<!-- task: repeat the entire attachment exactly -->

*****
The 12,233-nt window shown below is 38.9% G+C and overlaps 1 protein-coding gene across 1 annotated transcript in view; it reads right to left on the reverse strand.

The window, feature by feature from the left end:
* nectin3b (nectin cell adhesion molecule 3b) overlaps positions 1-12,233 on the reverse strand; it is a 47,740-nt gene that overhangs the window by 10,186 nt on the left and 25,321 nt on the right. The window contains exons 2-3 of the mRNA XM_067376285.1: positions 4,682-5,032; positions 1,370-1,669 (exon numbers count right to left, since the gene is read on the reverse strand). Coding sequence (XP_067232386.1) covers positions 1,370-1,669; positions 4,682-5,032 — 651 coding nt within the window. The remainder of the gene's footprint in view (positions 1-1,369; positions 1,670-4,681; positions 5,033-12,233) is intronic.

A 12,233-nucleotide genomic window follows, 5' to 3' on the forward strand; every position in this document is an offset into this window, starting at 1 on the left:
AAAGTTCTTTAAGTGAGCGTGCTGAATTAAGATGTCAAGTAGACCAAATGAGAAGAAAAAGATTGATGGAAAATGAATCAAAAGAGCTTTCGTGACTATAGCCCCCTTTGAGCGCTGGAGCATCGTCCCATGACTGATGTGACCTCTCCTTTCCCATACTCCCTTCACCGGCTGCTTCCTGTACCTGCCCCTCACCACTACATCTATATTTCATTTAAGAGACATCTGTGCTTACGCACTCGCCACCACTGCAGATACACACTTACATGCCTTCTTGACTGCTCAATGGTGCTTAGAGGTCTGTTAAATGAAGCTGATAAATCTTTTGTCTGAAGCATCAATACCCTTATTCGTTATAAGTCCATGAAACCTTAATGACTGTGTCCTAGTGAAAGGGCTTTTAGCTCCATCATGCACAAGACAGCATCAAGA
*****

The 12,233-nt window shown below is 38.9% G+C and overlaps 1 protein-coding gene across 1 annotated transcript in view; it reads right to left on the reverse strand.

The window, feature by feature from the left end:
* nectin3b (nectin cell adhesion molecule 3b) overlaps positions 1-12,233 on the reverse strand; it is a 47,740-nt gene that overhangs the window by 10,186 nt on the left and 25,321 nt on the right. The window contains exons 2-3 of the mRNA XM_067376285.1: positions 4,682-5,032; positions 1,370-1,669 (exon numbers count right to left, since the gene is read on the reverse strand). Coding sequence (XP_067232386.1) covers positions 1,370-1,669; positions 4,682-5,032 — 651 coding nt within the window. The remainder of the gene's footprint in view (positions 1-1,369; positions 1,670-4,681; positions 5,033-12,233) is intronic.

A 12,233-nucleotide genomic window follows, 5' to 3' on the forward strand; every position in this document is an offset into this window, starting at 1 on the left:
AAAGTTCTTTAAGTGAGCGTGCTGAATTAAGATGTCAAGTAGACCAAATGAGAAGAAAAAGATTGATGGAAAATGAATCAAAAGAGCTTTCGTGACTATAGCCCCCTTTGAGCGCTGGAGCATCGTCCCATGACTGATGTGACCTCTCCTTTCCCATACTCCCTTCACCGGCTGCTTCCTGTACCTGCCCCTCACCACTACATCTATATTTCATTTAAGAGACATCTGTGCTTACGCACTCGCCACCACTGCAGATACACACTTACATGCCTTCTTGACTGCTCAATGGTGCTTAGAGGTCTGTTAAATGAAGCTGATAAATCTTTTGTCTGAAGCATCAATACCCTTATTCGTTATAAGTCCATGAAACCTTAATGACTGTGTCCTAGTGAAAGGGCTTTTAGCTCCATCATGCACAAGACAGCATCAAGA